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EGYPT: English-language radio Nile FM gaining popularity as shows deal with once-taboo issues

July 18, 2010 | 10:42 am

Since the launch of the European (non-Arabic) service by Egyptian state-run radio in the 1960s, listening to English language programs has mainly been limited to an elite class of Egyptians with Western tastes. 

However, the growing popularity of the privately-owned Nile FM has taken English-language programming in Egypt to another level, as millions of young people tune into the station daily for a lot more than hip-hop and the latest pop diva ballad. 

With its slogan as Cairo's No. 1 hit music station, Nile FM, which began airing in 2003, offers a wide range of shows, including morning news roundups and discussions of everyday life issues, from littering to romance, that conservative state-run radio stations would not dare to mention in the Arab world's most populous country. 

Erin Fleming, who has worked at Nile FM for more than three years, has become a prominent voice of the station. The broadcaster from Detroit has been encouraged by the feedback she receives while introducing sensitive issues that were previously considered taboo.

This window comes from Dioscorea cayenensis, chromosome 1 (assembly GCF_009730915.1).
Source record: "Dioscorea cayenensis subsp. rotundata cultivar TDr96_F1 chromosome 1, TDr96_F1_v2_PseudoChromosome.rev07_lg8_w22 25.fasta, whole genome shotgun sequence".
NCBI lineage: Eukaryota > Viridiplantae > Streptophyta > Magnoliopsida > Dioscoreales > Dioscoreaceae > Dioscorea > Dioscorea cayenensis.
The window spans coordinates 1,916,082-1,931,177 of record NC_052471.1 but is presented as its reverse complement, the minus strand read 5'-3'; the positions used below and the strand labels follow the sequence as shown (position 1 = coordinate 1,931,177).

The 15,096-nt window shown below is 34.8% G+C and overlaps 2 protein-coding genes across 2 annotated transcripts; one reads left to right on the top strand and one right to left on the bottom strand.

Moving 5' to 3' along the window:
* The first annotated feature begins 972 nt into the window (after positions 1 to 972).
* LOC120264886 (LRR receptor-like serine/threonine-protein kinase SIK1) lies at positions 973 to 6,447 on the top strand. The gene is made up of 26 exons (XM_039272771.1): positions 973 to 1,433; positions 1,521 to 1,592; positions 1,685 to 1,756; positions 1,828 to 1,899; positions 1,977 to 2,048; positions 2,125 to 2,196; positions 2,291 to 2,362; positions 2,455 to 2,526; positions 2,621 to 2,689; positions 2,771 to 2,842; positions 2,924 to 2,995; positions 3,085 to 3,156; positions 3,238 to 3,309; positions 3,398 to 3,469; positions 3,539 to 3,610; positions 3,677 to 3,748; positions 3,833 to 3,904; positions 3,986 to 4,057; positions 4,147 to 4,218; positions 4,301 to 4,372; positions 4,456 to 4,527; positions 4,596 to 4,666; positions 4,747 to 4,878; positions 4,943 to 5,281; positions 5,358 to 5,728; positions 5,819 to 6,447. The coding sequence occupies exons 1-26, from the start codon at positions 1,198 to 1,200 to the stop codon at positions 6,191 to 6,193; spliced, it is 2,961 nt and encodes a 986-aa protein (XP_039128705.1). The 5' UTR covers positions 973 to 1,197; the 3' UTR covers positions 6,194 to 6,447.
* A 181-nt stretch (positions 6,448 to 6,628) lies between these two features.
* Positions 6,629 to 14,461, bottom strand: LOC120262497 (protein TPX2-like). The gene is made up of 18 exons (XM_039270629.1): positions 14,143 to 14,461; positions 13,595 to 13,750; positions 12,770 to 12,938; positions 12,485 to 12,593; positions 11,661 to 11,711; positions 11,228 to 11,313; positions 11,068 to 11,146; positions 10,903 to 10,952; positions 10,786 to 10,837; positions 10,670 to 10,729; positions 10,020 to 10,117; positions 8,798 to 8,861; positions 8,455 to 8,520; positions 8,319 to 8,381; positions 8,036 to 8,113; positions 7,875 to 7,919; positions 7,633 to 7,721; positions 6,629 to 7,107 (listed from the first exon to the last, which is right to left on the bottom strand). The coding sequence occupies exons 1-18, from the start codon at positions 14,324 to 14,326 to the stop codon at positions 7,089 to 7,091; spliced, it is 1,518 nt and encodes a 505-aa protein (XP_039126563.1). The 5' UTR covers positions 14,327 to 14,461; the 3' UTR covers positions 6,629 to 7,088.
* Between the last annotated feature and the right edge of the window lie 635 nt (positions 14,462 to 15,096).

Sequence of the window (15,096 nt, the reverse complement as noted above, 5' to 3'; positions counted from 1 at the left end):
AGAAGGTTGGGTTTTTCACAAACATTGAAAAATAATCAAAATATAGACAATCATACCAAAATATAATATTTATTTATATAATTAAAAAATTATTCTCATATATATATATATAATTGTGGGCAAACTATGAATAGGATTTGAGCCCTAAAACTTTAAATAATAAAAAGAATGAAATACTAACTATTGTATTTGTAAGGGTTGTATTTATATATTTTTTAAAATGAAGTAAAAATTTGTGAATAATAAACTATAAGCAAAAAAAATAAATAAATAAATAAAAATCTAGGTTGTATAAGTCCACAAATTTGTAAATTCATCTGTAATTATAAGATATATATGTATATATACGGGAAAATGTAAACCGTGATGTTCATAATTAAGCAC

"We discuss topics like prostitution, sexual harassment, women's rights, relationships and dating among others," she says. "Every now and then I get a phone message from someone who warns me from the repercussions of talking about such issues, but those are only from people who are in fear I might get harmed or something."

Tarek Abdelaziz, 26, spends a considerable part of his day driving to and from work. He says he finds the company of Nile FM helpful in coping with Cairo's incessant traffic.

The radio station's "traffic updates, which are the first of their kind in Egypt, are crucial," he says. "Their programs shed light on many thorny and important topics, providing us with an easy way of interacting, learning and freely voicing our opinions on any given discussion. I follow their shows when I'm at home too."

-- Amro Hassan in Cairo

Photo: Nile FM poster outside the station's studios. Credit: Al Destour